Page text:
Nick’s Picks – July 8, 2015

Pitch Perfect 2


Unfortunately this movie is far from being perfect and quite often off pitch. What worked in the first film just doesn’t work as well in this latest installment. So much of the humor and musical rivalry just seems to fall flat. I don’t know whether to blame it on the writer, Kay Cannon (who also wrote the first Pitch Perfect movie) on place the blame on Elizabeth Banks who directs this film.

Much of the humor from the first film is missing. The rivalry between the Barden Bellas and the Treblemakers to win the coveted title was humanely funny as this group of freshmen tried to adjust to college life and find a way to belong by ending up in a acapella group of misfits. In this film the Barden Bellas have their own sorority house, everyone gets along but because there was a wardrobe malfunction when they performed for the President, they are shunned and become pariahs in the world of acapella.

Anna Kendrick reprises her role as Becca but this time she hides from the Bellas that she’s interning at a record company. Everyone from the Bellas is there except for Aubrey, but she makes an appearance later in the film when Chloe feels that the group has lost its mojo and they need to bond again. So off to bonding camp they go. This is equivalent to the final gym scene in the first film. Bringing in Hailee Steinfield to play the misfit newbie, Emily, who so desperately wants to be a Bella because her mother was one is an adorable move and that may pave the way for her to carry the torch in Pitch Perfect 3 or beyond, should Kendrick decide to cut ties, but it’s still not enough to have you singing along.

There are no major surprises or nothing new in this film. The “sing off” is still there, with different songs and a different high-tech location. Everything seems amped up as far as production value, probably because the first film was a big hit, but all the flashiness and international flare doesn’t make up for a tired, bland, tuneless story.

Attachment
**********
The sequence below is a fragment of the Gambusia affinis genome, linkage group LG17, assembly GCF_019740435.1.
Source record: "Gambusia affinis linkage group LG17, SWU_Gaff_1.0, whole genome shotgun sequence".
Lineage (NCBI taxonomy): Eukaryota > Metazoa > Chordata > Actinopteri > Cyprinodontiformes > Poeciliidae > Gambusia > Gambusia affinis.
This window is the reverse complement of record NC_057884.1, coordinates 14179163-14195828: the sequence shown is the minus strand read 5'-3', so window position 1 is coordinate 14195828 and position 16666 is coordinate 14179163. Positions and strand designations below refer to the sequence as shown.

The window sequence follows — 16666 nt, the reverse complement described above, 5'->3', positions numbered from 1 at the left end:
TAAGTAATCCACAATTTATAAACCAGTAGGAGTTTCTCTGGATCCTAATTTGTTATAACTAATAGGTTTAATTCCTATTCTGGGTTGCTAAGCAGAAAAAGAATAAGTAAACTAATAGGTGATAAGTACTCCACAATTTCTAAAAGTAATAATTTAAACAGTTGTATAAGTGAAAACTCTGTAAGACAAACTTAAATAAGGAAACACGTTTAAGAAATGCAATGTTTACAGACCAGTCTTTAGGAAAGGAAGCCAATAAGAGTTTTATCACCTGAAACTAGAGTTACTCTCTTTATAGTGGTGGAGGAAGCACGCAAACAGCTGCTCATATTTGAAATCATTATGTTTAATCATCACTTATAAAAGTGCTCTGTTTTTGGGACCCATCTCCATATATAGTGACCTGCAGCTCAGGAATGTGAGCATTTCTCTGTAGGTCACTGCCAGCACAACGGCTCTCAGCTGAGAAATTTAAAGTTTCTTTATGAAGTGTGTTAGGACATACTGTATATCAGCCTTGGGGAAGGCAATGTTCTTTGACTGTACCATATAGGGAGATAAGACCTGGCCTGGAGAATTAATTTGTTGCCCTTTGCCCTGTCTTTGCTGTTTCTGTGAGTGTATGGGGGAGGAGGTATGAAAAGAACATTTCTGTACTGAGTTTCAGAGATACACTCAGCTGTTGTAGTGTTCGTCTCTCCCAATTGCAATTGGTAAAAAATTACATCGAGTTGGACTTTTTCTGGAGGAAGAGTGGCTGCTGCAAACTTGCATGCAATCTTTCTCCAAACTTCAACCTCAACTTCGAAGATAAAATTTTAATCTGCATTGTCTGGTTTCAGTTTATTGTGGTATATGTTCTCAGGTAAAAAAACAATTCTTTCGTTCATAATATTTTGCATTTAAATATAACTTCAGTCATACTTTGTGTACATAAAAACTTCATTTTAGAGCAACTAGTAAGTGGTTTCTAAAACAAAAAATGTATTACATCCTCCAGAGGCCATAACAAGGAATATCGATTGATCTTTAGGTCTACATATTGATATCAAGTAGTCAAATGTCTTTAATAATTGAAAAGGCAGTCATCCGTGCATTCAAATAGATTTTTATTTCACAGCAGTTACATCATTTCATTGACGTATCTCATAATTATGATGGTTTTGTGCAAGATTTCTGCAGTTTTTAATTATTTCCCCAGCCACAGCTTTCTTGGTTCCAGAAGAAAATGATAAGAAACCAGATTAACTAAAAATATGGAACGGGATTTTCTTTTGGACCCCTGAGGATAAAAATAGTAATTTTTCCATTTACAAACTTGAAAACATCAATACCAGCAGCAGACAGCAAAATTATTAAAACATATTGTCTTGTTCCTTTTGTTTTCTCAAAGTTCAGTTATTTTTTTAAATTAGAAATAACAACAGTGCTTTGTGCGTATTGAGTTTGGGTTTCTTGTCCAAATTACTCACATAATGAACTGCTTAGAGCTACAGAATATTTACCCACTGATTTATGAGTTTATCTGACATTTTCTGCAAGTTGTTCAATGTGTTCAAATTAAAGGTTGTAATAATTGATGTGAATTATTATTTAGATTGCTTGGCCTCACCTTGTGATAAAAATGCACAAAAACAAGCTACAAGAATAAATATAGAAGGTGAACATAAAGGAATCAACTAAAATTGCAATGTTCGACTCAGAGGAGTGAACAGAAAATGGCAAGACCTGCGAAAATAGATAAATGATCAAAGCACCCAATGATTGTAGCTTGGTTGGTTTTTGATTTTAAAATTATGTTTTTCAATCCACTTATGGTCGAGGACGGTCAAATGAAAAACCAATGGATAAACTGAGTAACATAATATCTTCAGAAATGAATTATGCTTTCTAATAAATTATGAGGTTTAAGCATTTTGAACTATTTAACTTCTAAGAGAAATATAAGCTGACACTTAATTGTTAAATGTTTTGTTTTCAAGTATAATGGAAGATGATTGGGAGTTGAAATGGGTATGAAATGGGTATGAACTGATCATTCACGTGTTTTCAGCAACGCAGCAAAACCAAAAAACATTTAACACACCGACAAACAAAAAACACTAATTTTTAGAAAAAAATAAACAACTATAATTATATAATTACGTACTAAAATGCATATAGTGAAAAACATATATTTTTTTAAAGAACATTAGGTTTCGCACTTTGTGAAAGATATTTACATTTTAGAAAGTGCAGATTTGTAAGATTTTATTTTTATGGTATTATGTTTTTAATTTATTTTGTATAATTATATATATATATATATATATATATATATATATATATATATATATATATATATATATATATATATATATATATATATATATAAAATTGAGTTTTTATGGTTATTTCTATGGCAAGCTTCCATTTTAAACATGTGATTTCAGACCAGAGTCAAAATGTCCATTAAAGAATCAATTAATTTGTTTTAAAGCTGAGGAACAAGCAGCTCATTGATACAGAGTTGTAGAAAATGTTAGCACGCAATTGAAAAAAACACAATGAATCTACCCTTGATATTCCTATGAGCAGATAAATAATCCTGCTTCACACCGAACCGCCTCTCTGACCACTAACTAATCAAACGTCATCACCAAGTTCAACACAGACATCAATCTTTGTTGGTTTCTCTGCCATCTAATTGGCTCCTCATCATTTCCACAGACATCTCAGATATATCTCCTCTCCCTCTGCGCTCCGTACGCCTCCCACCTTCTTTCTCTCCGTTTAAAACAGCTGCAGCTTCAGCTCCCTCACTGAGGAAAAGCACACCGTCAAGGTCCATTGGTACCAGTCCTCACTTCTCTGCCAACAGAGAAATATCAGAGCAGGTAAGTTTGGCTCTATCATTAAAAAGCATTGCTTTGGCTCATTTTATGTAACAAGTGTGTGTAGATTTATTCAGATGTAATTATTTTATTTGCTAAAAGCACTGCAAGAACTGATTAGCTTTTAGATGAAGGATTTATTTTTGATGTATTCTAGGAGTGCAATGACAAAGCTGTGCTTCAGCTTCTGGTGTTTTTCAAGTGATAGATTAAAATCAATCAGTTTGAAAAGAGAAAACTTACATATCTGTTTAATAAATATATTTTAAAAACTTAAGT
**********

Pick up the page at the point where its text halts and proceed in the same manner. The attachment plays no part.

Majority of the first film’s humor came from the acapella officials who are now podcasters regaling tired jokes and informing the Bellas that they have to win the world title in order to regain their top spot. As far as victory laps go we already suspect that they’ll win the world competition but we’re curious as to how they’ll do it and what sort of surprises will the Bellas have for them to come out on top? It was a nice surprise but not the earth shattering, final winning performance that we fell in love with in the first film. Even for all the wrong notes this film strikes, it is still an entertaining musical interlude worth humming along to.

Starring: Anna Kendrick, Rebel Wilson, Brittany Snow, Hailee Steinfield
Director: Elizabeth Banks
Company: Universal Pictures
Now Showing: In Theatres
MPAA Rating: PG-13 (some language, some sexual content)
Grade: C+


Stray Cats


We are doing a Free DVD Giveaway! If you are interested in a chance at
winning a free copy of Stray Cats: Live at Rockpalast, it is really easy! All you
have to do is send me an email at The
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Best of luck!

STRAY CATS: Live at Rockpalast – MIG